#MakeSchoolDifferent: Is it OK for anger to drive change?
I have enjoyed following the #makeschooldifferent discussion on Twitter and in the blogosphere. Scott McLeod (who initiated this conversation) has been working hard to compile responses to the ‘5 things to stop pretending in education’ prompt in this document. Take a minute and read through some of the list right now if you aren’t sure what I’m talking about. (Then come back here, please.)
When I took the challenge to add my voice to the #makeschooldifferent conversation it felt really good to speak honestly about some of my current areas of concern in my work with teachers. A few days after that post I was reading some other teachers’ posts when I became concerned about the tone of some of them. I revisited my own post and realized that it could be interpreted as being very negative.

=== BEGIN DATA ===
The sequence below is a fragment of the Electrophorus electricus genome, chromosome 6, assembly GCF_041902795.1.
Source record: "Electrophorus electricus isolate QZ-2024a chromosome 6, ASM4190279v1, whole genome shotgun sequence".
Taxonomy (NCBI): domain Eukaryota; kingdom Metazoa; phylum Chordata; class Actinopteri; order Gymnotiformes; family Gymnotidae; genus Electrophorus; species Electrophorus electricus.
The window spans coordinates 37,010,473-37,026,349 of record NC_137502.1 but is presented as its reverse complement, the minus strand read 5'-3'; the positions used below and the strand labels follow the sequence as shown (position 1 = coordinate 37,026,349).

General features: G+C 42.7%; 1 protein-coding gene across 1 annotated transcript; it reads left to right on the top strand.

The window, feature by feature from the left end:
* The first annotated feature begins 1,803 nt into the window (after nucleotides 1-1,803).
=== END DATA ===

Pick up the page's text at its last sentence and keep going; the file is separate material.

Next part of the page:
After some reflection I decided to stop worrying about how my tone might be interpreted. Passionate opinions are required to drive positive change. I was reminded of this TED talk. In the talk, Nobel Laureate Kailash Satyarthi describes how his outrage at the injustices of the caste system and child slavery in India prompted him to take action. His mantra? Anger. Idea. Action. His may seem like an extreme example, but it reminds us that strong emotions and a sense of injustice can help motivate us to improve our circumstances.
Do some of the voices in the #makeschooldifferent discussion sound a little angry? Yes. The anger has its root in the deep caring we have for our profession and for the well-being of our students. Anger is much better than indifference and complacence IF we direct our energy to help us find ways to make positive change.
How would you #makeschooldifferent? What issues in education raise your heart rate? Share your thinking. Get a little angry. Just don't forget to come up with ideas about how we can take action. Anger alone is not enough.